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Why fintech influencers don’t pay to play

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Why fintech influencers don’t pay to play

Bond issuers pay the ratings agencies that rate their credit. That relationship is fraught with problems and we all know how that’s played out.

This week, a UK-based site called Richtopia published a listicle entitled Top 100 Fintech Insiders: From Marc Andreessen to Vitalik Buterin, These Are the Most Influential People in the Blockchain Industry. Using social media data, the post ranked the 100 top fintech influencers when it comes to blockchain technology. It’s a pretty broad list and includes a wide range of people: from entrepreneur/investor Mark Andreesen to futurist Don Tapscott, who just published a book on blockchain, to the usual suspects of consultants, investors, professionals, and analysts in the space.

What happened next was the interesting part: influencers, of course, were happy to be included in such a list and took to Twitter to show their appreciation for being named a top insider.

Organic vs. pay-to-play

As they began to share the list, though, one by one, the influencers started reporting that they were being contacted by the list’s publisher to pay for their listing: essentially, they were requested to pay-to-play for inclusion in the top 100 list.

The backlash starts

Many of the same people who happily shared the original post moved to distance themselves from the list, vehemently denying having paid for inclusion. Some industry professionals even went so far as to declare that they’ve never paid for being named to any list. The pushback is understandable. But when you piss off influencers, it’s pretty clear what they’d do next: take to social media to voice their complaints. That’s exactly what they did.

Tweetstorm leads to a mea culpa

This ultimately led to a public apology by the staff that runs Richtopia:

The theme of democratization runs deep in fintech and a scheme like this makes people who make their livings in the fintech coal mines very uncomfortable.

We asked Devie Mohan, a fintech marketer, why the publisher’s practice set off a veritable tweetstorm:

The ethos of fintech is around collaboration, sharing information and working together in a very open way. Some media outlets have put together fintech influencer lists, but using measurable results – true influence comes from having the power to make a sustainable impact – and this cannot be bought or externally made. Trying to monetize this is against the basic ethos of fintech.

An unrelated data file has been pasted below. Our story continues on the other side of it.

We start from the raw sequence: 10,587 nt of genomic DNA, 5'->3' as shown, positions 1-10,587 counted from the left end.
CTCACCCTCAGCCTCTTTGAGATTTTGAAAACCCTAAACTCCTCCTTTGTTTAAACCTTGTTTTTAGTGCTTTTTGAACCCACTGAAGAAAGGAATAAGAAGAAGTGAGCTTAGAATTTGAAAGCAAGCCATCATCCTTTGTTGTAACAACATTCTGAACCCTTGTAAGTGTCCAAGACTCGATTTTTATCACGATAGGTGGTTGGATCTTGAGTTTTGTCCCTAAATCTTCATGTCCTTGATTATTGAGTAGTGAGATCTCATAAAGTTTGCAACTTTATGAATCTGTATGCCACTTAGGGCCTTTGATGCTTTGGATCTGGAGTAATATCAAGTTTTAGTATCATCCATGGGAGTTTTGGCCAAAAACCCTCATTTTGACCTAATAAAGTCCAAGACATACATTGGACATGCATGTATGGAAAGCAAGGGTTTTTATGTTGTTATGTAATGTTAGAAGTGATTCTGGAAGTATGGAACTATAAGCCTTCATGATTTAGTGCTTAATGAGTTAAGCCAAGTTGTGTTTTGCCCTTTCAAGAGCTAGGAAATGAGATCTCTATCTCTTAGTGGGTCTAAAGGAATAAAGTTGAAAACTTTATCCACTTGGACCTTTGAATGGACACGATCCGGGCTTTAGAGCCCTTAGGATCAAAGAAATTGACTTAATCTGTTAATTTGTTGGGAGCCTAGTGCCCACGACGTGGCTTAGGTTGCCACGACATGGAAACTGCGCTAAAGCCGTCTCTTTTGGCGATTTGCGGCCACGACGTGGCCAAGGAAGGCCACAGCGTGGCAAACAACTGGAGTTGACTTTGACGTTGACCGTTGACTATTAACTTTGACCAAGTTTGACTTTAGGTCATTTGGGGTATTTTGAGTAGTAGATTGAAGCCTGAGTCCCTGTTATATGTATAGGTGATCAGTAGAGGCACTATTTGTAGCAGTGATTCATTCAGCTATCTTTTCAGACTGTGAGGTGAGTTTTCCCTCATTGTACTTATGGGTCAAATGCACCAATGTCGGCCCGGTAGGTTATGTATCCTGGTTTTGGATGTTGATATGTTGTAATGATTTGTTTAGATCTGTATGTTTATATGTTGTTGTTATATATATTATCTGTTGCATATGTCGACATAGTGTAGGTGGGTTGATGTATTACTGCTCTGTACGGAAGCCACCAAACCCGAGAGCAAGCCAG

Yesterday’s twitter storm was a great example of how we all work together, have one another’s backs, and work towards the same goals within the fintech ecosystem. A few tweets from Duena, Jim Marous, Bill Sullivan, Diana Biggs, Andreas and myself made the firm overturn their decision to monetize lists – and that is an example of true influence (which cannot be bought). Fintech is disruptive because of its culture and mindset along with technological developments – and that is why everyone involved was affected deeply by this.

Another fintech influencer, Duena Blomstrom took particular umbrage at this gaming of the system. For her, the issue wasn’t just about monetization, but also the fact that a list like this blurs the line between expert and pretender:

When I got into FinTech many years ago it was a space filled with a knowledge vacuum so intense that no one (other than maybe [some] service providers with a successful track record) was a trusted advisor. Not consultancies, not analysts, not researchers. There were a handful of names in fintech — maybe 20-30  —  and most of them you can see in the FinTechMafia today who were around or listened to.

Over the past 2-3 years, that’s all changed with everyone and their dog proclaiming themselves a fintech expert. This “inflation of the connoisseur” does nothing to elevate the level of discourse and ultimately, harms consumers, so the few resources to show value — credible publications, genuine lists of thought leaders based on accomplishments, etc — are the only platforms to gauge authenticity and worth via impartial content.

Yesterday I wasn’t going to say much (to anyone other than our FinTechMafia group) about Richtopia’s ridiculous and simultaneous claim of impartiality and demand of payment, but a simple Twitter search revealed they had requested money from other influencers, too. This struck me like a stupendously bad business model. What it proved was that [Richtopia] doesn’t have a clue what either “fintech” or “influence” are, so that’s why I demanded an apology from them.

Bill Sullivan, the Head of Global Financial Services Market Intelligence at CapGemini, was one of the first to bubble up this story on his Twitter stream. Sullivan found three challenges with this practice, though he did respect Richtopia’s apology and reversal of its pay-to-pay policy.

First, the title and description of the list were misleading. There was no transparency that the list was pay-to-play.

Second, I personally don’t know a single influencer who would ever pay to be added to a Top Influencer list. It goes against the entire principle of what a top influencer list represents.

Last and more important, I think the big issue was the bad position this put existing members of the list (who didn’t pay to get on it). I know many influencers on the list who would NEVER pay to be on a Top List. However, they were now on a list where some members of the list were paying 500 GBP to get on. This was a disservice to those individuals, as people who did not know them well may have thought they had paid to get on the list.

Perhaps Mohan put this whole fiasco best in 140 characters:

 

Photo credit: jonesytheteacher via VisualHunt.com / CC BY-SA

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